My Hina Matsuri Tour, Part 2

Last week, after tennis, I went on a walk around town looking at Japanese hina dolls.

This week, since I had some time to kill, I continued my search, along with my quest for free amazake (a sweet Japanese rice wine).

Hina Matsuri Tour

My first stop was a small shrine, where I found this dragon. Actually, it has no connection to Hina Matsuri, but I thought it made a nice picture, so here you are.

DragonFountain on my hina matsuri tour

Hina doll

Hina doll

My first official Hina Matsuri stop for the day was Buyoukan, a place where samurai used to live back in the Edo Period.


The next place on my pilgrimage was the city library. Pictures weren’t allowed inside the library, and, to be honest, there weren’t that many dolls.

Thus, I moved on to the city hall. However, since the city hall seemed to be closed, I just took a picture of the tanuki (Japanese raccoon dog) statues outside. A whole, rather silly-looking family of them was planted in front of the city hall.

Tanuki Family

Tanuki Family

On the way, to my next stop, I spotted what I thought were cherry blossoms. I was mistaken: they were plum blossoms! While sakura are quite lovely, part of me thinks that plum blossoms may have them beat.


Can’t quite tell if I caught the plum blossoms in this shot…

After walking about another thirty minutes, I finally, finally reached a visitor-center-type place. I probably wouldn’t have gone so far, but if you didn’t visit this place, you wouldn’t receive free amazake. I really wanted free amazake.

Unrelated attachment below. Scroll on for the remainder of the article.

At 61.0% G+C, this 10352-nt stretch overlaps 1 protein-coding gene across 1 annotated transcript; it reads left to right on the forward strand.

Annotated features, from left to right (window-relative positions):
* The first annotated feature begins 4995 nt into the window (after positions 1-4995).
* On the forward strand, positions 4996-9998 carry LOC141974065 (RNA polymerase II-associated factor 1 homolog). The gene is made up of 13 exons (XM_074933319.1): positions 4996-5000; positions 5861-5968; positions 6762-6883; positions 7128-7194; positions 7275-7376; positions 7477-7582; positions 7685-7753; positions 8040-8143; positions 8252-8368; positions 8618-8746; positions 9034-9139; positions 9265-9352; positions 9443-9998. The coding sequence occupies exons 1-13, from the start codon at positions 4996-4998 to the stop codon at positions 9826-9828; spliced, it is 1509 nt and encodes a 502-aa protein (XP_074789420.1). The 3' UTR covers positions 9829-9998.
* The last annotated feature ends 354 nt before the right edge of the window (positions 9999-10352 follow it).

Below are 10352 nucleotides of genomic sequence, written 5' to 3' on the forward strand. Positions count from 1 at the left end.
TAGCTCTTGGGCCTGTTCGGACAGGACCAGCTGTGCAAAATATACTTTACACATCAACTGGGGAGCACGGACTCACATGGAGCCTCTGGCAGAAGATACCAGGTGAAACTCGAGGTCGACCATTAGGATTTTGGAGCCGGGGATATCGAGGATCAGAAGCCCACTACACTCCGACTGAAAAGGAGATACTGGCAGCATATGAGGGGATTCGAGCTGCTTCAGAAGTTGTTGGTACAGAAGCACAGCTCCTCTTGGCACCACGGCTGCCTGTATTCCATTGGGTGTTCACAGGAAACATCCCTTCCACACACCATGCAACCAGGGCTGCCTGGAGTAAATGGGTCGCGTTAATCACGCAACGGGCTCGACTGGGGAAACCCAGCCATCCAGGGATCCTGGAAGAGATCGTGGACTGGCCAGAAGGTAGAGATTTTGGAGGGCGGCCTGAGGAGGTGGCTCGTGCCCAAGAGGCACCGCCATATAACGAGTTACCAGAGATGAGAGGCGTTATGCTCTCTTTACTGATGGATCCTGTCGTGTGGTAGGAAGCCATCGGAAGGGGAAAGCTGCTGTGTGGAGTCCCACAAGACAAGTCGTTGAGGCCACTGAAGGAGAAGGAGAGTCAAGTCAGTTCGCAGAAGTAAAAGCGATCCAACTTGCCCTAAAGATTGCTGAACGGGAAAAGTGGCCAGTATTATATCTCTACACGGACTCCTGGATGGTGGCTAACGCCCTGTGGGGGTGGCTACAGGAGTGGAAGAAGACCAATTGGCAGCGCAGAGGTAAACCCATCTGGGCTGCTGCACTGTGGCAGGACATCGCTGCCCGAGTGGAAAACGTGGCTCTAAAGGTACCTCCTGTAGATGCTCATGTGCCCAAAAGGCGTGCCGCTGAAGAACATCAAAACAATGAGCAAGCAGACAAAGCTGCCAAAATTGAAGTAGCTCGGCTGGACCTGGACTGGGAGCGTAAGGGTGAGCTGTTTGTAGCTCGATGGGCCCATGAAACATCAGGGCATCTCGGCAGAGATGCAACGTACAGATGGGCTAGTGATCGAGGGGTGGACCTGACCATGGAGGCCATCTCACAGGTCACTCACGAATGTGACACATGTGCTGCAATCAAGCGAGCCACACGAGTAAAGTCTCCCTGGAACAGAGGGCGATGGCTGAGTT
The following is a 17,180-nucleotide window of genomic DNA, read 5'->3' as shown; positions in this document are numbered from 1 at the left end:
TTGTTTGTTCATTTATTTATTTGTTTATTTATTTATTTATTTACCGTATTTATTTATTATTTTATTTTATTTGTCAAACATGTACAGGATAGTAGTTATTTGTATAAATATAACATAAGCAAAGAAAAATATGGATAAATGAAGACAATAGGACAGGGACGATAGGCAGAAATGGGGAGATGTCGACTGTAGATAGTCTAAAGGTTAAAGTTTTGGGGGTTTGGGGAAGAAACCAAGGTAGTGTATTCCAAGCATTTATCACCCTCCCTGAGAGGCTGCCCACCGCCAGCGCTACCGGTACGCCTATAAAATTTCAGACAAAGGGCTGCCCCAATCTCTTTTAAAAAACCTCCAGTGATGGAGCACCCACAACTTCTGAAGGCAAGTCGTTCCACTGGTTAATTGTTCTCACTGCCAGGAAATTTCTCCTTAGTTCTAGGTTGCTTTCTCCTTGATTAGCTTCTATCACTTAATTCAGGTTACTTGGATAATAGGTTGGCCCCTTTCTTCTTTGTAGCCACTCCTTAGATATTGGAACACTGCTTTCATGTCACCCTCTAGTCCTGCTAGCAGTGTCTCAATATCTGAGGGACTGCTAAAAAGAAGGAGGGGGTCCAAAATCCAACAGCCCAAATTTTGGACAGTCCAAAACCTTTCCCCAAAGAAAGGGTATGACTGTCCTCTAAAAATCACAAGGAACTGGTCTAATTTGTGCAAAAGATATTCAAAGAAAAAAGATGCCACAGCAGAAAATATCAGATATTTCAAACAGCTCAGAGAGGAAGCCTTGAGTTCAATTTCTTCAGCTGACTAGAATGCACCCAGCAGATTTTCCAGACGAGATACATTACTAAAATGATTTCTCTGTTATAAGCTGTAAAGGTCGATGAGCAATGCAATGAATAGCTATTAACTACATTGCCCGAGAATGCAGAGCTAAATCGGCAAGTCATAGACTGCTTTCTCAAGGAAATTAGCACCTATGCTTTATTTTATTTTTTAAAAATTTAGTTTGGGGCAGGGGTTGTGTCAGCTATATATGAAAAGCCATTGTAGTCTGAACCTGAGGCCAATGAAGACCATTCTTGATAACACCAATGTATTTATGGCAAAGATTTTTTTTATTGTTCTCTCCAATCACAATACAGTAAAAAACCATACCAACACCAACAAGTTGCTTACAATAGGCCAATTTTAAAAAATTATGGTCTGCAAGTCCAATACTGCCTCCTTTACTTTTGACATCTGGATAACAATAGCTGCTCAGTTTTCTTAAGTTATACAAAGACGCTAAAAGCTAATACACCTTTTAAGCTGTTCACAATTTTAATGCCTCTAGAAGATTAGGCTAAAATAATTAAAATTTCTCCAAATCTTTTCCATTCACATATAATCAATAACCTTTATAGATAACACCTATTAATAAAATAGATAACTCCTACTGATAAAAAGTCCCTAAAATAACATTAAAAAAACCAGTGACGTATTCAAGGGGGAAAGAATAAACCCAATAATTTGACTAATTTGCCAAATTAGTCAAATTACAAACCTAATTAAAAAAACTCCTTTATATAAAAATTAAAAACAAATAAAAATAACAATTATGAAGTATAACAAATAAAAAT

Speaking of free things, at the visitor center, I got some free herb tea. I was overjoyed, because it was free, although at the same time, I really don’t like herb tea. To explain, if you put the word “free” in front of anything, I will in fact happily take it. Free bee stings, free cat fur (I’m allergic).


Then began the long, arduous walk to retrieve my free amazake.

The building was a villa built for a daimyo (feudal lord) back in the Meiji Era.

The pamphlet I was carrying said that about 900 dolls were housed in this villa, and I definitely believe it.

You could see dolls from the Meiji Era all the way up to the current Heisei Period.

A lot of families with their young daughters had come to look at the dolls. The first thing I did was find someone to give me free amazake.

Amazake (free!)

Amazake (free!)


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